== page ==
I’m finding the use of the word “redeemable” here a bit curious? Because when we talk about redemption with regard to a person, that’s usually with respect to a change that someone has made in their choices or lifestyle, or actions they’ve undergone to alleviate problems they had caused or perpetuated before.

Media can’t do that. Media can be adapted, and new interpretations can be offered, but the actual qualities of a piece don’t change with time. Something that presents a viewpoint with problems (which, as we’ve more or less pointed out here, pretty much everything does) is never going to not have those problems. And this is not at all me saying “Hey, go watch Birth of a Nation because there’s value in eeeeeeverything,” but works can and do have serious issues in one spot and significant value in another, without that value needing to redeem the problems.

And most if not all pieces of media are going to be that way, because they’re being created in a world with systemic problems and marginalization and by creators, whatever perspective they’re coming from, who have been socialized in that world. There is no outside to that, and no piece of media is going to be created that’s above that. The idea of redeeming qualities there adds this weird transactional nature onto those pieces—this idea of “well the perspective it offers must weigh X versus the problems it has which weigh Y and if the scale tips then it’s fine to consume,” and that seems antithetical to me because those weights are not objective.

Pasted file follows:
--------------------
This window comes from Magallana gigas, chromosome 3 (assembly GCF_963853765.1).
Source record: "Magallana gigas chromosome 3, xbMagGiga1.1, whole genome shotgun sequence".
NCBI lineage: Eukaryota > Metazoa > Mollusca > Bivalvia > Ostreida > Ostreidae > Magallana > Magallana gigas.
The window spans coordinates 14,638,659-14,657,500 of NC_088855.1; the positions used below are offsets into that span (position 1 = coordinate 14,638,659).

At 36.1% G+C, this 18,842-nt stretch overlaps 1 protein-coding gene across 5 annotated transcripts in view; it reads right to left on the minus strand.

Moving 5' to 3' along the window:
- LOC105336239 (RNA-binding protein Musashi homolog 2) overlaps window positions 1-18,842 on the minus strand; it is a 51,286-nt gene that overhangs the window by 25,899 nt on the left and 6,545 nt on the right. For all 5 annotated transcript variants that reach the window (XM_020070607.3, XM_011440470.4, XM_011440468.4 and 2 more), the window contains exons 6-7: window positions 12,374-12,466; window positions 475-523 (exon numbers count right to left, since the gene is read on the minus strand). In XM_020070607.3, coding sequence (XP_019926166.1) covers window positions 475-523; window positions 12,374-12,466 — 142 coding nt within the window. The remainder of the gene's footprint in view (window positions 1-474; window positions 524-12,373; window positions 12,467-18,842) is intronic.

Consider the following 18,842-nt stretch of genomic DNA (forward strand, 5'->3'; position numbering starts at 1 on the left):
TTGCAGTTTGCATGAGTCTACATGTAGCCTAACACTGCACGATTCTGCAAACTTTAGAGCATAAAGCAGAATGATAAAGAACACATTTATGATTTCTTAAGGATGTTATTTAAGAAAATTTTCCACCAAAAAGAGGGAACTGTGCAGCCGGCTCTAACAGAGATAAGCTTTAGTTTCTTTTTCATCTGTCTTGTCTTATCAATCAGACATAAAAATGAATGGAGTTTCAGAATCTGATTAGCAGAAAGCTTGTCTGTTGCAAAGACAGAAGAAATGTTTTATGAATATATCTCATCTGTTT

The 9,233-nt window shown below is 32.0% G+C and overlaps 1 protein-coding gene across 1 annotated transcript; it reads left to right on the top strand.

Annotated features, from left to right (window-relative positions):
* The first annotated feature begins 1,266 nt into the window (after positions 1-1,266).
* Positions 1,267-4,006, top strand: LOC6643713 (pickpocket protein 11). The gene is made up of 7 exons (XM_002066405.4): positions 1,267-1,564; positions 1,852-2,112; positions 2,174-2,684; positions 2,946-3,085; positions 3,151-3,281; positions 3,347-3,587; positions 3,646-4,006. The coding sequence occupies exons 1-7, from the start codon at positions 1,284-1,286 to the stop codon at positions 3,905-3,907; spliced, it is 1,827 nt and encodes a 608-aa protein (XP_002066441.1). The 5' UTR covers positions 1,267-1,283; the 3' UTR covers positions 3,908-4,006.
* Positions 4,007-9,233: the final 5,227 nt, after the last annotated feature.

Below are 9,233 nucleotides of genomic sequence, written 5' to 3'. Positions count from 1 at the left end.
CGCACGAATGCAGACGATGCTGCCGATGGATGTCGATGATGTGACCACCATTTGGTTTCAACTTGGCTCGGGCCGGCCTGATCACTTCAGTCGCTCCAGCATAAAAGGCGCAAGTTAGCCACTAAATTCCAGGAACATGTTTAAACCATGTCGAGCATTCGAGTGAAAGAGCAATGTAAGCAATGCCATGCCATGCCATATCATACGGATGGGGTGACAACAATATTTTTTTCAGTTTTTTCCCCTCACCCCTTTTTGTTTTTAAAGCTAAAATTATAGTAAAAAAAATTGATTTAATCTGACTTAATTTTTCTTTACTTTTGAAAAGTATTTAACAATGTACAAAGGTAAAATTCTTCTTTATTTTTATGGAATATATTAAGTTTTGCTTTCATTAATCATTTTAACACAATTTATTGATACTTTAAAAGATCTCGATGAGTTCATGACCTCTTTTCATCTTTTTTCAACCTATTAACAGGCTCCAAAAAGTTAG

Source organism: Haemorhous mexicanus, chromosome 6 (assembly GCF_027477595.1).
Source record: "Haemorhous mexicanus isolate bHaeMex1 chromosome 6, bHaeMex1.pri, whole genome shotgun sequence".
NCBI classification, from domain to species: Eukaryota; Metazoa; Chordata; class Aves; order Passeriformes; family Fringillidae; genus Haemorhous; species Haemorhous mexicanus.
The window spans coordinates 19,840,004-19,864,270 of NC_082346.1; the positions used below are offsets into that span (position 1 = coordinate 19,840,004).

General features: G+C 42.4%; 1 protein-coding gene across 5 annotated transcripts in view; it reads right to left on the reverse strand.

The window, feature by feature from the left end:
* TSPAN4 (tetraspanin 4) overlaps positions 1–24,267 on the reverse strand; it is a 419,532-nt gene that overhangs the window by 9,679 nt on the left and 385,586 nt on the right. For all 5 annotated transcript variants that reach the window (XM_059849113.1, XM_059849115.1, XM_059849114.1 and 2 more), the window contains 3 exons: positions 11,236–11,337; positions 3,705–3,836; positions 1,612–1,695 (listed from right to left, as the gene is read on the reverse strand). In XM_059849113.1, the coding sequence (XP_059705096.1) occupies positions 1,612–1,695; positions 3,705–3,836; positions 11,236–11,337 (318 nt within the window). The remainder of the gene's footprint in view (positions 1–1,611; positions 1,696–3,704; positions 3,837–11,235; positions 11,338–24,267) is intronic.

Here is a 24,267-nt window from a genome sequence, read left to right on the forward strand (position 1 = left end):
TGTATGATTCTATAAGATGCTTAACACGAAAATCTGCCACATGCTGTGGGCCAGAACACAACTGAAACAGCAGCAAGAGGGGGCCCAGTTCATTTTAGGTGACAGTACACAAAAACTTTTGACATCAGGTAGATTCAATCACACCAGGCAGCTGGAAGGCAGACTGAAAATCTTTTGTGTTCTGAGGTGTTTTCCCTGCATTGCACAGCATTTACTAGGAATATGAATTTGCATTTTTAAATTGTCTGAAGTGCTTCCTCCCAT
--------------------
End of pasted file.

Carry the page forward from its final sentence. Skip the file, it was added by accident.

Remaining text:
Also, on the subject of Detroit: Become Human, I thought it’d be interesting to point out that that game does have a huge fandom based around queering some of its narrative beats, which Gita Jackson wrote a really great article about here: I will also never be interested in playing that game, but it sure seems like people are making something new and potentially valuable out of it.